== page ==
Strip Ease: How to Remove Paint, Safely


So you let the 10-year-old choose her own, low VOC wall paint. Your therapist tells you to be compassionate with yourself. You didn’t know it would turn out to be the most powerful pink shade on the swatch sheet. “It must be very hard for you.”

Hard doesn’t describe it. It’s not like an insufferable PG-13 movie you can return to the rental bin after one painful viewing. That touch of pink swatch in the corner didn’t seem so offensive, but suddenly the bedroom has morphed into a giant Razzle candy that refuses to turn into gum, lose its flavor, and go away. You’ve tried taming the raspberry beast with chocolate browns and cloudy blues, anything and everything to soften the pounding headache from walls that pulsate as they suck you into the pink abyss. Sorry, Lola. The Razzle may dazzle your 4th grade pals, but it has begun to frazzle your middle-aged mom. It’s time to strip.

Luckily for me, I have the best interior painter in San Francisco (let’s just call him Michael B.) who shops at the best paint resource in the Bay Area, Creative Paint on Geary Avenue, and knows that removing poor paint choices safely calls for new products that won’t add environmental insult to injury. Here are a few of those products you, too, should obtain for stripping without the toxins:

Zinsser Paint & Finish Remover with Soyzol (R)zinsser-paint-and-finish-remover

Considered one of the best alternatives to traditional paint removers, this formula from Zinsser takes off more than five layers of latex and oil-based paint and most finishes from wood, metal and vinyl in less than one hour. The soybean derivative Soyzol replaces the usual flammable solvents, caustics or methylene chloride-based strippers. It has a mild odor and is a biodegradable, renewable resource. It’s a better way to go for you or your house painter.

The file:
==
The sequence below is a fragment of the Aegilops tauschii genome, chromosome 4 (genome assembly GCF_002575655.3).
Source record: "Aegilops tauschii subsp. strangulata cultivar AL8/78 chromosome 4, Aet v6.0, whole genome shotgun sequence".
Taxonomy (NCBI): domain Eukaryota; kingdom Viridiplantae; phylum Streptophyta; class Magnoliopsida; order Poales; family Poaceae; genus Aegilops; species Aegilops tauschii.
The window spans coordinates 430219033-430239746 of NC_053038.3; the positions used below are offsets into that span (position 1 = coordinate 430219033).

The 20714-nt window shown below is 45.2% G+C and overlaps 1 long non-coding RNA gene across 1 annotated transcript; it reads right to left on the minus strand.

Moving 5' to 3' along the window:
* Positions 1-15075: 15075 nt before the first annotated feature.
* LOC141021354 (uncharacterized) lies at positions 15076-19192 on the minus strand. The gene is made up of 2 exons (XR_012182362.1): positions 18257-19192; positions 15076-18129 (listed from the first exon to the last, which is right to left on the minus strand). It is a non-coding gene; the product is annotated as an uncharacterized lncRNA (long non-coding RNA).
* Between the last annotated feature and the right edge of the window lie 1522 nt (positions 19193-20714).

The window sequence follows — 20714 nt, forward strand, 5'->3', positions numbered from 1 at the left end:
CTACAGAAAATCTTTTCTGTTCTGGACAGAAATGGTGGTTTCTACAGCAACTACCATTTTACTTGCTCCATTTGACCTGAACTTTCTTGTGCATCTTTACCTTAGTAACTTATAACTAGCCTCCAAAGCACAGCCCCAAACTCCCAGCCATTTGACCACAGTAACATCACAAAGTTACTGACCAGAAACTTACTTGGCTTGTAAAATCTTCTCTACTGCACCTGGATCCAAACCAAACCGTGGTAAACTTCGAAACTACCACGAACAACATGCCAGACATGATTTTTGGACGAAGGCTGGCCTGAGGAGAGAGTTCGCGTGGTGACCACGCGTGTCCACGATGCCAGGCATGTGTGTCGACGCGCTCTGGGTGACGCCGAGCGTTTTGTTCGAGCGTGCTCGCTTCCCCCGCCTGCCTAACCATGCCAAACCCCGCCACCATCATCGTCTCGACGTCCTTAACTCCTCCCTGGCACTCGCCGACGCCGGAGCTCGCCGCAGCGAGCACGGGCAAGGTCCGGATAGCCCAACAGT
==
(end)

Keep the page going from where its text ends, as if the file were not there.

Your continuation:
Home Strip

A good choice for removing finishes from furniture, Home Strip┞¢ is a water-based, low VOC paint stripper that is completely safe to the user and the environment. No need for ventilation and no need to work outside. It will safely removelead-based paints, oil-based paints, solvent-based paints, stains, varnishes and certain plastic coatings.


The Speedheater Method TM

The Speedheater Method from Sweden is based on Infrared Technology to soften paint quickly, making it easy to scrape off. It’s effective for removing exterior house paint and lead-based paints (outlawed in the U.S in 1978), and is a great preparation for cleaning up the old layers and starting completely fresh – avoiding cracking of new paint from the residue left behind.

Design Tip: While it’s not always affordable to completely strip off old paint before starting anew, it is highly recommended, as paint layers can become too thick over time and peppered with various penetrative cracks. It also helps to better define detailed trim work and mouldings that are lost under too many layers of paint.

Design Tip: Don’t just swatch a small corner when testing a daring color. Cover enough wall to know if you truly can live with the shade. And do rethink pink!

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7 thoughts on “Strip Ease: How to Remove Paint, Safely

  1. Just tried the Zinsser soy based stripper on an exterior entry deck painted with Valspar porch/deck paint. Left the stripper on for over an hour, and scraped and scraped and scraped, and only got off one thin layer off. I can’t possibly recommend it. I’ve used another enviro-friendly product available in New England in 2003-2004, but can’t find it anymore. It WORKED, really well on a large deck…..